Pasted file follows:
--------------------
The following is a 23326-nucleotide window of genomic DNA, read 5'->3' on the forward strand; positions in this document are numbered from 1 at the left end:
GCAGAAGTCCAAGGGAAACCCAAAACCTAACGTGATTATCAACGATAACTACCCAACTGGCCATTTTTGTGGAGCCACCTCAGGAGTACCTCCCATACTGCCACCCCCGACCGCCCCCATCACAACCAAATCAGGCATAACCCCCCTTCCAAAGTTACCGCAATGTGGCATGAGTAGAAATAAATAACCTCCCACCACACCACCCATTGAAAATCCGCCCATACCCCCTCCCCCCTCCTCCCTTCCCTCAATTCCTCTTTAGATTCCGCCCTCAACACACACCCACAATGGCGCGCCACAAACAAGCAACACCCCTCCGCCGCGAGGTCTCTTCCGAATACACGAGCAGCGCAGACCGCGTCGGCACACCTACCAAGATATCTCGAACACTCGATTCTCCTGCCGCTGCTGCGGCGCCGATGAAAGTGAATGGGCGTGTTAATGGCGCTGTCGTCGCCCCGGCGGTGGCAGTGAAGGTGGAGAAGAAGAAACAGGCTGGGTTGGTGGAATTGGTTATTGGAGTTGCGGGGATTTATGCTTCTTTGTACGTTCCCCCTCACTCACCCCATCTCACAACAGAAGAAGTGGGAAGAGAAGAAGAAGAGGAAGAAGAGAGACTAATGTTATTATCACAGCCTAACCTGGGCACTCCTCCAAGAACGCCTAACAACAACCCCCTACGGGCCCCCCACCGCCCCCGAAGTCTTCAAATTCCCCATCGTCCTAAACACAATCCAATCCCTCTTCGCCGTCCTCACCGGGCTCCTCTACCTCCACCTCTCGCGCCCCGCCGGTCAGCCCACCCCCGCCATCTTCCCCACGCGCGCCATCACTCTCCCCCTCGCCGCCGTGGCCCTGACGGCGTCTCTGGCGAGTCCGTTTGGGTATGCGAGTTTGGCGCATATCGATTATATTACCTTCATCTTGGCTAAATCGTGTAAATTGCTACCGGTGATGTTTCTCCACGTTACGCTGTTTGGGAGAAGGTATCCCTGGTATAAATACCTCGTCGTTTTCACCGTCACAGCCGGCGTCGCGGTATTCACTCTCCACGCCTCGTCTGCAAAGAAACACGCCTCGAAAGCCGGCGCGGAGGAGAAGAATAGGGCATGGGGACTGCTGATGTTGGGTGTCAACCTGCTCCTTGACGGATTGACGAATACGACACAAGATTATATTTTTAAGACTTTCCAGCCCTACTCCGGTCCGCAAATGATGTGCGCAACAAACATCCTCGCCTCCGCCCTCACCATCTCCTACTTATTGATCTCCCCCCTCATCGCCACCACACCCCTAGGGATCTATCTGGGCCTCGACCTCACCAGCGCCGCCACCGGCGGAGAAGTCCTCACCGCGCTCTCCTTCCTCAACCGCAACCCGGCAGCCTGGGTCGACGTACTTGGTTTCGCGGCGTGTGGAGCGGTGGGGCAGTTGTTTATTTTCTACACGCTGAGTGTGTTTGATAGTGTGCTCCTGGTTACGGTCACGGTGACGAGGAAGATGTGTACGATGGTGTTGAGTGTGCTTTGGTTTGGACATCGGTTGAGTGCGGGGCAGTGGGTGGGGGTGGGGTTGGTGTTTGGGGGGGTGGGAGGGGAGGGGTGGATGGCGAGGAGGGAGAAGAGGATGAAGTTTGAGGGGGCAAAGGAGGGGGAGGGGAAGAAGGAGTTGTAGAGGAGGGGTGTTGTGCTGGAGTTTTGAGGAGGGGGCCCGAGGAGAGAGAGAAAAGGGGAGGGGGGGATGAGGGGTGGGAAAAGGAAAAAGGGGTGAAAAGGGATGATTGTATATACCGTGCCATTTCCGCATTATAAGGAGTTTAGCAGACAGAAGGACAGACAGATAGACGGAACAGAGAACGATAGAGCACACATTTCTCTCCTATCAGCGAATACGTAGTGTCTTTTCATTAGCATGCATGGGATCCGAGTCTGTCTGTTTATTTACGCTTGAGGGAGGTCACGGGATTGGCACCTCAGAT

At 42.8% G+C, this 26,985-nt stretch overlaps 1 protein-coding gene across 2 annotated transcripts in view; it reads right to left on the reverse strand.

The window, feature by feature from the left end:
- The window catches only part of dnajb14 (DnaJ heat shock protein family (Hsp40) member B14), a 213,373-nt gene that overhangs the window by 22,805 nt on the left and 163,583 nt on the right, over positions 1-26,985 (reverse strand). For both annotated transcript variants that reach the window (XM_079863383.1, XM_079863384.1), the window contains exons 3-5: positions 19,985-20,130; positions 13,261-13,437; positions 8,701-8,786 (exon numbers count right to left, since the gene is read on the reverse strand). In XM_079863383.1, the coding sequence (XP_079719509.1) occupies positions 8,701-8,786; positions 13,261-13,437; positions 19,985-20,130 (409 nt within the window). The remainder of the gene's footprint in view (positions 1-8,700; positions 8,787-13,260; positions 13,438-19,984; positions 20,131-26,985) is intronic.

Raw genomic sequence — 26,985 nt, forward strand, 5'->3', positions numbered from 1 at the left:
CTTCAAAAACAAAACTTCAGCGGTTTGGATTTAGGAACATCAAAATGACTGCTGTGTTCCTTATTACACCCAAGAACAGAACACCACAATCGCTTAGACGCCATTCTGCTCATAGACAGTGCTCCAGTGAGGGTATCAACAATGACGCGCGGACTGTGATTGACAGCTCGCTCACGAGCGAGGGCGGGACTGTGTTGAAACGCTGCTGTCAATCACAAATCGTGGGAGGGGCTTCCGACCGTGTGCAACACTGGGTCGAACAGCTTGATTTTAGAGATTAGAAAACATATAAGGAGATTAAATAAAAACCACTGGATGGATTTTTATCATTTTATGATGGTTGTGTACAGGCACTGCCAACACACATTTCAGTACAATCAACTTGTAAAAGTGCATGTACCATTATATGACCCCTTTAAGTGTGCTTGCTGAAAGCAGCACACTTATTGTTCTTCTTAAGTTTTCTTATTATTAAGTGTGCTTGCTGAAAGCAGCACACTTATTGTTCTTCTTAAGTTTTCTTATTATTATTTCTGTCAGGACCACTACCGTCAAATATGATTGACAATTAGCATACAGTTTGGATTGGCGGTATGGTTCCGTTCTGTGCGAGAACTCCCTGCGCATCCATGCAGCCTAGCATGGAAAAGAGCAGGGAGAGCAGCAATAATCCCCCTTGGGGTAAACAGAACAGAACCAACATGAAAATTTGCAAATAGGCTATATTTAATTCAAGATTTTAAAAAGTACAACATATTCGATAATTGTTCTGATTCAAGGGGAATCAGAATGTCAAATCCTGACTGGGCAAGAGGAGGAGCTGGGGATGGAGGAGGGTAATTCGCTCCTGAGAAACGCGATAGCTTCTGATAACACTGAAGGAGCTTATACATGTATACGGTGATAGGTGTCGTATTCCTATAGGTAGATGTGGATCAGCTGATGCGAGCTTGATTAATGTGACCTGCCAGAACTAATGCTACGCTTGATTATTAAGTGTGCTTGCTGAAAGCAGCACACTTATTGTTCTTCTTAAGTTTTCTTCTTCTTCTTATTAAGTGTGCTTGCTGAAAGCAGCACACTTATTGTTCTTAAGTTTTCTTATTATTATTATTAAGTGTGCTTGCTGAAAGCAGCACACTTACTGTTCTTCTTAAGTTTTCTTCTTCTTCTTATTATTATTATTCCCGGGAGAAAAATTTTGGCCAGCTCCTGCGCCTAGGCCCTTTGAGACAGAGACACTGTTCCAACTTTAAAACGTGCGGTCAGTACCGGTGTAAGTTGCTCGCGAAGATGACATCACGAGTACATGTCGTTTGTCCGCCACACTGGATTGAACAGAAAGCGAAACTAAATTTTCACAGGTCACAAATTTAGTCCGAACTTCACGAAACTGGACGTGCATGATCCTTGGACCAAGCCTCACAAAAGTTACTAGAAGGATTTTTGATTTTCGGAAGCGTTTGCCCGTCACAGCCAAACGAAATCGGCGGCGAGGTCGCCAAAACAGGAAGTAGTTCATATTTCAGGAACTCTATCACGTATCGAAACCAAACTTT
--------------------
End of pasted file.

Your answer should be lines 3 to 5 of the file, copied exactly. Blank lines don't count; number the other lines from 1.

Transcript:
At 42.8% G+C, this 26,985-nt stretch overlaps 1 protein-coding gene across 2 annotated transcripts in view; it reads right to left on the reverse strand.

The window, feature by feature from the left end:
- The window catches only part of dnajb14 (DnaJ heat shock protein family (Hsp40) member B14), a 213,373-nt gene that overhangs the window by 22,805 nt on the left and 163,583 nt on the right, over positions 1-26,985 (reverse strand). For both annotated transcript variants that reach the window (XM_079863383.1, XM_079863384.1), the window contains exons 3-5: positions 19,985-20,130; positions 13,261-13,437; positions 8,701-8,786 (exon numbers count right to left, since the gene is read on the reverse strand). In XM_079863383.1, the coding sequence (XP_079719509.1) occupies positions 8,701-8,786; positions 13,261-13,437; positions 19,985-20,130 (409 nt within the window). The remainder of the gene's footprint in view (positions 1-8,700; positions 8,787-13,260; positions 13,438-19,984; positions 20,131-26,985) is intronic.